Spanish Embroidered and Painted Silk Panel Depicting the Jesuit Saint Francis Xavier


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Object Description

A Spanish Embroidered and Painted Silk Panel Depicting the Jesuit Saint Francis Xavier Meditating on The Passion Whilst on his Mission in Southern India the Sea and Coconut Palms in the Background
Fine and unblemished condition
An old label to reverse for Hampton & Sons inscribed ‘513 Fine Old Spanish Embroidered Panel £6.10.0’ and paper inventory no. ‘118’
Late 18th Century

Size: 30cm high, 23cm wide – 11¾ ins high, 9 ins wide / 34cm high, 27.5cm wide – 13¼ ins high, 10¾ ins wide (framed)

Object Literature

Francis Xavier (1506-51) was a pioneer Jesuit missionary. Born at the castle of Xavier in Navarre, he was a Basque Spaniard educated at the University of Paris where he met and eventually joined Ignatius of Loyola, the founder of the Jesuits. Francis was one of the group of seven who took their vows at Montmartre in 1534 and who were ordained priests in Venice three years later. From the very beginning preaching in foreign missions was an integral part of Jesuit ideal and vocation. Francis joined Simon Rodriguez at Lisbon and in 1541 sailed to Goa at the invitation of the King of Portugal, John III to evangelise the East Indies fortified by a papal brief nominating him apostolic nuncio in the East. The journey took 13 months.
Francis made Goa his headquarters and his astonishing missionary achievements filled the remaining ten years of his life. He began by reforming Goa which was full of relaxed Portuguese Catholics notorious for their cruelty to their slaves, open concubinage, and neglect of the poor. He did much to offset this apparent betrayal of Christ and the Church by preaching and writing verses on Christian truths set to popular tunes. For the next seven years he worked among the Paravas in southern India, Sri Lanka, Malacca, the Molucca Islands and the Malay Peninsula. He went among the poor as a poor man himself: sleeping on the ground in a hut, and eating mainly rice and water. He met with immense success among the low caste of India, but with almost none among the Brahmins. Wherever he went he left numerous organised Christian communities, and a good example of the permanence of his achievements is the persistent fidelity to Christianity of the Paravas whom he probably also saved from extermination.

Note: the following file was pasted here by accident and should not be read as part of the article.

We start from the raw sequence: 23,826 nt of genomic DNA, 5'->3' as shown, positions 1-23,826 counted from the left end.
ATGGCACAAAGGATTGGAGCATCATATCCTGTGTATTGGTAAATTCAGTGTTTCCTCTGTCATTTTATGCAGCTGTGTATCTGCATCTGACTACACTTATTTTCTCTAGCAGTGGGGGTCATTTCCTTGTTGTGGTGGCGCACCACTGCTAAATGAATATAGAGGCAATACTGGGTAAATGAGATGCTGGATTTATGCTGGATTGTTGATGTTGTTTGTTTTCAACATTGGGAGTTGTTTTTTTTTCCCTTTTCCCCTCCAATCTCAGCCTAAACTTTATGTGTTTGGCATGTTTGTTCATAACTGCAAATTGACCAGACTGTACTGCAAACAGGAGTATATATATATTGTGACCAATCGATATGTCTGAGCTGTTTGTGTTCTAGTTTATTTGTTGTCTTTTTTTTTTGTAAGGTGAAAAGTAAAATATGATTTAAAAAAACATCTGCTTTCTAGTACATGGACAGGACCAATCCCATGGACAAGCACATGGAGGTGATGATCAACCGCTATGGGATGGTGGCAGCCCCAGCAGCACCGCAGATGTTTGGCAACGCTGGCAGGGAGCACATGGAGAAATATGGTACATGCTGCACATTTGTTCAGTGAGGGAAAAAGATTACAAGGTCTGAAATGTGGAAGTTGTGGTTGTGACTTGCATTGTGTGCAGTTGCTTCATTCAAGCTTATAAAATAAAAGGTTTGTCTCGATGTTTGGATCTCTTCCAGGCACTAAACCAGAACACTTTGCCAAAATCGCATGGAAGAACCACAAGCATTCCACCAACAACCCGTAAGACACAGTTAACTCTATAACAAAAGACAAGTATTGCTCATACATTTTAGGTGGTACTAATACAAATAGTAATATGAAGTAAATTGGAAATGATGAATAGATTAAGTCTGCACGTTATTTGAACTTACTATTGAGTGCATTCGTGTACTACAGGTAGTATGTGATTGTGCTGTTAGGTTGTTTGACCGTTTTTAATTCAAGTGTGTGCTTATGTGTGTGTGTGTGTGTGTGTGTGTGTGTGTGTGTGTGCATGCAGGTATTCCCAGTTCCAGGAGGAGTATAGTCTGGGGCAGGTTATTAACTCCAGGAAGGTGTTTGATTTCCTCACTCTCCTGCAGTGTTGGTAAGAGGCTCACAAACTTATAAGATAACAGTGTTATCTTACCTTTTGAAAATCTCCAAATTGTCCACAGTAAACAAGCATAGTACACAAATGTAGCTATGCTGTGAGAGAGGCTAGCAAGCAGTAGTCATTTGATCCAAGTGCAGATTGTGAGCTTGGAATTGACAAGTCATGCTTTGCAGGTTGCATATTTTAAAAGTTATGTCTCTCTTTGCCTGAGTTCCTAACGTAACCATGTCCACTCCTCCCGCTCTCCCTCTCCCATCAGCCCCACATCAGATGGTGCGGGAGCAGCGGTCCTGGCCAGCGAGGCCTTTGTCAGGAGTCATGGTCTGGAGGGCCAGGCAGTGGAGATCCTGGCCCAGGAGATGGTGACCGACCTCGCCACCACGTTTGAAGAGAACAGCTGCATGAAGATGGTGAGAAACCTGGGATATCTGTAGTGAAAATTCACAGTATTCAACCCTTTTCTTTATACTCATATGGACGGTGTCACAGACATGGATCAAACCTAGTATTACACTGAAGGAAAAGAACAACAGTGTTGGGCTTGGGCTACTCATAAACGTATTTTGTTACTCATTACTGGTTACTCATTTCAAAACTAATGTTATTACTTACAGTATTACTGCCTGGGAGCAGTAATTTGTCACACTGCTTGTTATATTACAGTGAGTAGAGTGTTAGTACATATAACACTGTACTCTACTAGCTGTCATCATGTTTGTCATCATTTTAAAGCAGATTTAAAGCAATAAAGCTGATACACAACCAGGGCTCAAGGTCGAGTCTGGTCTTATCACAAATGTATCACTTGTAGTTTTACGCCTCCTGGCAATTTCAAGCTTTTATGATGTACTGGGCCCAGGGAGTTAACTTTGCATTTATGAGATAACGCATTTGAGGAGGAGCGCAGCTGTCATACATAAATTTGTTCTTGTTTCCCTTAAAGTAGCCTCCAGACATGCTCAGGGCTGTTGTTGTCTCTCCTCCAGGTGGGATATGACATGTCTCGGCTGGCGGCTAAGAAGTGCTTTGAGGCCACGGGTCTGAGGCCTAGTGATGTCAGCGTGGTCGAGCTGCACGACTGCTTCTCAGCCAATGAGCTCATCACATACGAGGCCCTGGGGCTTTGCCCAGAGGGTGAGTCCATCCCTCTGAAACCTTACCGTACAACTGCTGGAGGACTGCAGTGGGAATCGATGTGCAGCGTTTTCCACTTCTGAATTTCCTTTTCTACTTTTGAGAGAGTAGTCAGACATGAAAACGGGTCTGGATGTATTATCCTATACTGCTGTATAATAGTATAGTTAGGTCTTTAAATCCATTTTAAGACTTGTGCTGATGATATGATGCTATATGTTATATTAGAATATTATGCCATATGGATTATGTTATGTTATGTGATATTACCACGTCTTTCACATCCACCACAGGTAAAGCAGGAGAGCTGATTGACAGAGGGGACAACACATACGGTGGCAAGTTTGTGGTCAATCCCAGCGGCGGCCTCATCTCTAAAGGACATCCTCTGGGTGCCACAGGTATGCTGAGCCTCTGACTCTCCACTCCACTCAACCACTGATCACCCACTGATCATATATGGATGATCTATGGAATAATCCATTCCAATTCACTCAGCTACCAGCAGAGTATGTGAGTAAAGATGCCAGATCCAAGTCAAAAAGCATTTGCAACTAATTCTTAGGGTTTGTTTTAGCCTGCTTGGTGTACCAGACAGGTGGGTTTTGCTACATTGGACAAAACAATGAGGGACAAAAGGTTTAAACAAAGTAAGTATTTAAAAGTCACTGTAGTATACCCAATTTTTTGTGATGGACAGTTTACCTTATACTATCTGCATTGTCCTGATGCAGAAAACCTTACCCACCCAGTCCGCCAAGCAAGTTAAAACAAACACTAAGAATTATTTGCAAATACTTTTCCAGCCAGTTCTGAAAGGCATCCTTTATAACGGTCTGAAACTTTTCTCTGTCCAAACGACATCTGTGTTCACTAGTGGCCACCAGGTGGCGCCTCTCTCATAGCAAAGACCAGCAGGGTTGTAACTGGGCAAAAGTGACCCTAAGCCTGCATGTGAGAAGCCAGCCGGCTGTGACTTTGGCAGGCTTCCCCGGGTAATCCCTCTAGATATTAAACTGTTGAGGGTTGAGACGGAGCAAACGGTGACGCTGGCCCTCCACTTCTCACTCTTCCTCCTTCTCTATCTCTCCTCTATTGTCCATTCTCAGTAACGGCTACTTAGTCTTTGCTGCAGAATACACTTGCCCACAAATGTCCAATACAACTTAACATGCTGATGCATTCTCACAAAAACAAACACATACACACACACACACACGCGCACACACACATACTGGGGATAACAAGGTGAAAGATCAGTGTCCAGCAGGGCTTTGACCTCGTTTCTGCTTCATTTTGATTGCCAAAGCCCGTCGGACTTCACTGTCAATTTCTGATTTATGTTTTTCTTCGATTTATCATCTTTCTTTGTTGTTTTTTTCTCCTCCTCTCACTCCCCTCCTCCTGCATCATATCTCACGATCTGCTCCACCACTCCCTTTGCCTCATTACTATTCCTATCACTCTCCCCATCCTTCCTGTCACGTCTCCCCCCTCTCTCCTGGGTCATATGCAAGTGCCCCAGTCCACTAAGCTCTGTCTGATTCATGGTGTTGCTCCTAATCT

Despite his propensity to seasickness and his difficulty in learning foreign languages, he went further east making over a hundred converts a year at Kagoshima in Japan. However, on his way to China in 1551 he fell ill and died almost alone on the island of Chang-Chuen-Shan. He had suffered extreme hardship and worn himself out with ceaseless activity, but despite his lack of understanding of the great religions of the East, he built a lasting Christian presence there. His body was placed in quicklime and brought to Goa where it remains enshrined and for long has been, in its incorrupt state, an object of popular pilgrimage.

Object Details

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